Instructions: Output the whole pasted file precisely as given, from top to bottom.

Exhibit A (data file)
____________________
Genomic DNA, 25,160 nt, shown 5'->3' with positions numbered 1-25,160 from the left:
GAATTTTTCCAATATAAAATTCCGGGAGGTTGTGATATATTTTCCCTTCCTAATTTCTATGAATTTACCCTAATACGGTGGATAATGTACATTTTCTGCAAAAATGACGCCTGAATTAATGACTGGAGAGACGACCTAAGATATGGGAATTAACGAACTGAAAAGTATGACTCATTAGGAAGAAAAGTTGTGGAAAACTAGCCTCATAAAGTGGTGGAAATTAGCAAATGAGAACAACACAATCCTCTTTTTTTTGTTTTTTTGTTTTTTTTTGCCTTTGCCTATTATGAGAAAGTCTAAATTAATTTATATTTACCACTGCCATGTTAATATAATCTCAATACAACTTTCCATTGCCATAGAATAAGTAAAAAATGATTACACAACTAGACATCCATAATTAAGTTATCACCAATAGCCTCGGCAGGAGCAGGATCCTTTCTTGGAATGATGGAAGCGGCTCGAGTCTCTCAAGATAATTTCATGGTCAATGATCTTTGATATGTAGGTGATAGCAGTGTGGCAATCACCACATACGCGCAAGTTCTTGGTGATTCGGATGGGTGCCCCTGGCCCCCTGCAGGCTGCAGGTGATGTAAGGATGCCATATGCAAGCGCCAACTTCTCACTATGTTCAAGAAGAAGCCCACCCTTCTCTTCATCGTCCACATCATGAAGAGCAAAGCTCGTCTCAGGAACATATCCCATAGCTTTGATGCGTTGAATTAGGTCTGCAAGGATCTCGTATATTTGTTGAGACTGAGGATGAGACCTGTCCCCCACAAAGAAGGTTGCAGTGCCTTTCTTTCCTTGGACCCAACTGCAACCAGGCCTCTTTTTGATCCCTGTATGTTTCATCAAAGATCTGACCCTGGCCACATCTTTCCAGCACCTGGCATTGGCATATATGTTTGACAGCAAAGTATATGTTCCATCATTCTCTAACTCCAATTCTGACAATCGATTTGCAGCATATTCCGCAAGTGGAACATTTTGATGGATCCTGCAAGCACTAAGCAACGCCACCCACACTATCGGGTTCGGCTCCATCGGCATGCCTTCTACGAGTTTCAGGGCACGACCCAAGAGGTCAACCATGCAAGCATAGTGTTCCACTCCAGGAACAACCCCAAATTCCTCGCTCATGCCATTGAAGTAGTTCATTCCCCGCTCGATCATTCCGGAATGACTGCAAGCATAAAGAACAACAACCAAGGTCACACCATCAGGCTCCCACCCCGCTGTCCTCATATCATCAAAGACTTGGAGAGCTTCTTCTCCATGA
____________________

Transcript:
Genomic DNA, 25,160 nt, shown 5'->3' with positions numbered 1-25,160 from the left:
GAATTTTTCCAATATAAAATTCCGGGAGGTTGTGATATATTTTCCCTTCCTAATTTCTATGAATTTACCCTAATACGGTGGATAATGTACATTTTCTGCAAAAATGACGCCTGAATTAATGACTGGAGAGACGACCTAAGATATGGGAATTAACGAACTGAAAAGTATGACTCATTAGGAAGAAAAGTTGTGGAAAACTAGCCTCATAAAGTGGTGGAAATTAGCAAATGAGAACAACACAATCCTCTTTTTTTTGTTTTTTTGTTTTTTTTTGCCTTTGCCTATTATGAGAAAGTCTAAATTAATTTATATTTACCACTGCCATGTTAATATAATCTCAATACAACTTTCCATTGCCATAGAATAAGTAAAAAATGATTACACAACTAGACATCCATAATTAAGTTATCACCAATAGCCTCGGCAGGAGCAGGATCCTTTCTTGGAATGATGGAAGCGGCTCGAGTCTCTCAAGATAATTTCATGGTCAATGATCTTTGATATGTAGGTGATAGCAGTGTGGCAATCACCACATACGCGCAAGTTCTTGGTGATTCGGATGGGTGCCCCTGGCCCCCTGCAGGCTGCAGGTGATGTAAGGATGCCATATGCAAGCGCCAACTTCTCACTATGTTCAAGAAGAAGCCCACCCTTCTCTTCATCGTCCACATCATGAAGAGCAAAGCTCGTCTCAGGAACATATCCCATAGCTTTGATGCGTTGAATTAGGTCTGCAAGGATCTCGTATATTTGTTGAGACTGAGGATGAGACCTGTCCCCCACAAAGAAGGTTGCAGTGCCTTTCTTTCCTTGGACCCAACTGCAACCAGGCCTCTTTTTGATCCCTGTATGTTTCATCAAAGATCTGACCCTGGCCACATCTTTCCAGCACCTGGCATTGGCATATATGTTTGACAGCAAAGTATATGTTCCATCATTCTCTAACTCCAATTCTGACAATCGATTTGCAGCATATTCCGCAAGTGGAACATTTTGATGGATCCTGCAAGCACTAAGCAACGCCACCCACACTATCGGGTTCGGCTCCATCGGCATGCCTTCTACGAGTTTCAGGGCACGACCCAAGAGGTCAACCATGCAAGCATAGTGTTCCACTCCAGGAACAACCCCAAATTCCTCGCTCATGCCATTGAAGTAGTTCATTCCCCGCTCGATCATTCCGGAATGACTGCAAGCATAAAGAACAACAACCAAGGTCACACCATCAGGCTCCCACCCCGCTGTCCTCATATCATCAAAGACTTGGAGAGCTTCTTCTCCATGA